“I never thought I’d need to see someone like YOU,” is something I hear from time to time. They don’t expect to ever talk to a “shrink” and they swear they’re not “crazy” but alas, they have a hard time reconciling how they ended up on my couch.
People often seem perplexed and disappointed that, by their description, they’ve arrived at such a point of desperation that they need to consult with a professional. They were confident they could “handle it” on their own and couldn’t understand what went wrong. Yet only here, in our self-proclaimed progressive society, do we see the reliance on others as a shameful act. So for those who don’t necessarily believe in the power of counseling, it has taken a lot for them to pull together their courage and strip away their pride to see me.
Yet, as I’ve come to learn, listening is an art and gift that has healed over the ages and across many cultures. From etchings of hieroglyphics and those who interpreted them, to pastors’ laying of hands, curanderos’ use of herbs and natural elements, and the sweating out of emotional toxins in temazcals, there has always been some form of storytelling and intentional listening.
The art of listening is not an unusual or foreign practice, and in fact, the beauty of finding healing through someone’s readiness to carefully hold each of our wounds and tend to them, is in our very nature.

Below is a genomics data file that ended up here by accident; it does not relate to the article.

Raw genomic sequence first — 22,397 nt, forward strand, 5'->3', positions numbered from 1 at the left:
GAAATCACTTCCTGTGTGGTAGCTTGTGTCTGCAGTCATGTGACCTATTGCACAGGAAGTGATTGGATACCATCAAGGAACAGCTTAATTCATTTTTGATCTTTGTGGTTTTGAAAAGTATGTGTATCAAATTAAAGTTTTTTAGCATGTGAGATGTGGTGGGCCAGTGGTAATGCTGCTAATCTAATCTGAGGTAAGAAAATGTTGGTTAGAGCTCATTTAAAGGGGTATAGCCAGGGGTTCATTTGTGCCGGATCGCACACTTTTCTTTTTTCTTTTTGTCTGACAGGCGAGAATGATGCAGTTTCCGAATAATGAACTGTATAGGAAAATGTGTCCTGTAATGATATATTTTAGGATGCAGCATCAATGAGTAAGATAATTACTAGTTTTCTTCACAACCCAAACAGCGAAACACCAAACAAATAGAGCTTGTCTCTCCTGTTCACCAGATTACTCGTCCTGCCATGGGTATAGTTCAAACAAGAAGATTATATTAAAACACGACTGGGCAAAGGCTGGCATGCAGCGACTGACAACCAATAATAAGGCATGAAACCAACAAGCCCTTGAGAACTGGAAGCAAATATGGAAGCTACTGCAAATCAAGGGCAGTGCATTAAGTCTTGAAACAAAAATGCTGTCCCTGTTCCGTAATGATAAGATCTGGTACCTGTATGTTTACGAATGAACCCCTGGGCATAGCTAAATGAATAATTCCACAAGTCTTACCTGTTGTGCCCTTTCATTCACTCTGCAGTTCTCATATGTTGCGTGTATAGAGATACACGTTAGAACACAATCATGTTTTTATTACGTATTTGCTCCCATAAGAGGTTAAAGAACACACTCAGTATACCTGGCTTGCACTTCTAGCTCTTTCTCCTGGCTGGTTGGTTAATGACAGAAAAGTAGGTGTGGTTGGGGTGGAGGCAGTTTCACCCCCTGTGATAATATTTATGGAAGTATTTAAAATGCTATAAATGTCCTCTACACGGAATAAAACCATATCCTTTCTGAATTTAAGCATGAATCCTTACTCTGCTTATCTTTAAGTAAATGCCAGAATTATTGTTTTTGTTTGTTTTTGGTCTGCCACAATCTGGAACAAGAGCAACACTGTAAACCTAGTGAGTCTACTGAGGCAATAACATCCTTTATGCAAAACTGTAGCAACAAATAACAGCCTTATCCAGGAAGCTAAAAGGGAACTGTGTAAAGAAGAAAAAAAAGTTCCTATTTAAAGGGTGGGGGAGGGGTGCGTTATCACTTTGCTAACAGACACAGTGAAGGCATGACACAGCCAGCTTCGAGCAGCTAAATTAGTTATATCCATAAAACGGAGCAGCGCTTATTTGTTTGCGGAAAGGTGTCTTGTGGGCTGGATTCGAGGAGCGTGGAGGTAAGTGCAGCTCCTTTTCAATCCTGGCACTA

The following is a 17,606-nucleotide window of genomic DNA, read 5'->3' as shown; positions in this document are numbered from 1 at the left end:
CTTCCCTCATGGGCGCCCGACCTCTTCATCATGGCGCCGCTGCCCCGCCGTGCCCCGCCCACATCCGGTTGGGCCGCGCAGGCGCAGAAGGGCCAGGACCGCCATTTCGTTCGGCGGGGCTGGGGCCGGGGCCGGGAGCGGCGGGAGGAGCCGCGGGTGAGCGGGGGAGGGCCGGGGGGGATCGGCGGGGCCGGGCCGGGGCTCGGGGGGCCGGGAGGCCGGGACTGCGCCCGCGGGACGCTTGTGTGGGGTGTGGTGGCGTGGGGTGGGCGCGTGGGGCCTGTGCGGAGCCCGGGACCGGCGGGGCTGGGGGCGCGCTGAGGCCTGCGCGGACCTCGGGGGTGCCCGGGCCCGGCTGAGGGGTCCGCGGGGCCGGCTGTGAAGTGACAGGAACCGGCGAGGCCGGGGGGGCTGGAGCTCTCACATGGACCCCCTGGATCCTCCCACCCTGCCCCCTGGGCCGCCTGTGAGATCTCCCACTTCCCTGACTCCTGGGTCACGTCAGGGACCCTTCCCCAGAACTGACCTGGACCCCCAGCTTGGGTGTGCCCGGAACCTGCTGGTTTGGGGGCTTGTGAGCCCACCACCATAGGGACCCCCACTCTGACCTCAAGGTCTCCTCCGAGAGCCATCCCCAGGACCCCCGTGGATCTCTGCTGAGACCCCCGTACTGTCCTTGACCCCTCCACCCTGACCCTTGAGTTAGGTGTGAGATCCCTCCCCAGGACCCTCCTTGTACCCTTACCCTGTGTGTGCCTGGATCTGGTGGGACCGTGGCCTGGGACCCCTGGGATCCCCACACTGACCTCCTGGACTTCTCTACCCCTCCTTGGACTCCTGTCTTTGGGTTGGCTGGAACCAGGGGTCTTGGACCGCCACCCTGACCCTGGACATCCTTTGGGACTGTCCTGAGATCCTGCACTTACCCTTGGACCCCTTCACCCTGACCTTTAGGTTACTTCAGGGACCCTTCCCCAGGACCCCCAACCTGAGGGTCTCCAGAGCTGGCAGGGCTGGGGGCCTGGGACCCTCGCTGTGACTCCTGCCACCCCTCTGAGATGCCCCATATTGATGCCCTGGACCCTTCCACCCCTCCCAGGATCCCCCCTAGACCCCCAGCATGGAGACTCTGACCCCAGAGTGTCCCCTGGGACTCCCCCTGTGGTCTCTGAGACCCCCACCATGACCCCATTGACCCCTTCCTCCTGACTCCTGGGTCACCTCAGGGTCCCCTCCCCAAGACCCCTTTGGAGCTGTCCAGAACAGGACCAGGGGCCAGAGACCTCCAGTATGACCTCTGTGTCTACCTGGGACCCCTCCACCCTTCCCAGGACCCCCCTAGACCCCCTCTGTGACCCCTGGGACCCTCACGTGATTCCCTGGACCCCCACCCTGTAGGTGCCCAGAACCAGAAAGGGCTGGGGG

Thanksgiving, in all its irony, is the one day of the year we dedicate to being thankful. Imagine how profoundly the world might change if we lived out every day as though it were Thanksgiving. It would counter our insecurities, our focus on what we don’t have or who we want to be. Imagine that.
One of the fundamental problems with depression is that it causes a person to see the negative aspect of a situation rather than recognizing the positive, which is why gratefulness is a powerful weapon. The key however, requires being very intentional in finding the goodness of life because, as most of us can agree, things can get really rough sometimes.
There are multiple benefits to having a perspective of gratitude, both emotional and physical. According to Robert Emmons, professor of psychology at UC Davis, gratitude blocks us from experiencing toxic emotions because it is very difficult to feel gratefulness and let’s say, anger or envy, at the same time. Gratitude also decreases cortisol in the body, which is a hormone produced during times of stress.
We can all use help in feeling more grateful at times, and one method is writing down one thing you’re grateful for each day. And of course you can list more than one thing, because after all, there is a lot to be grateful for. Depression isn’t always straightforward and it may take more than a thankful outlook to alleviate symptoms. Seek counseling and psychiatry services if you think your depressive symptoms are getting worse. Ultimately though, gratefulness surely doesn’t hurt.
Go to UC Davis for more information on the benefits of gratefulness and tips on maintaining a grateful perspective.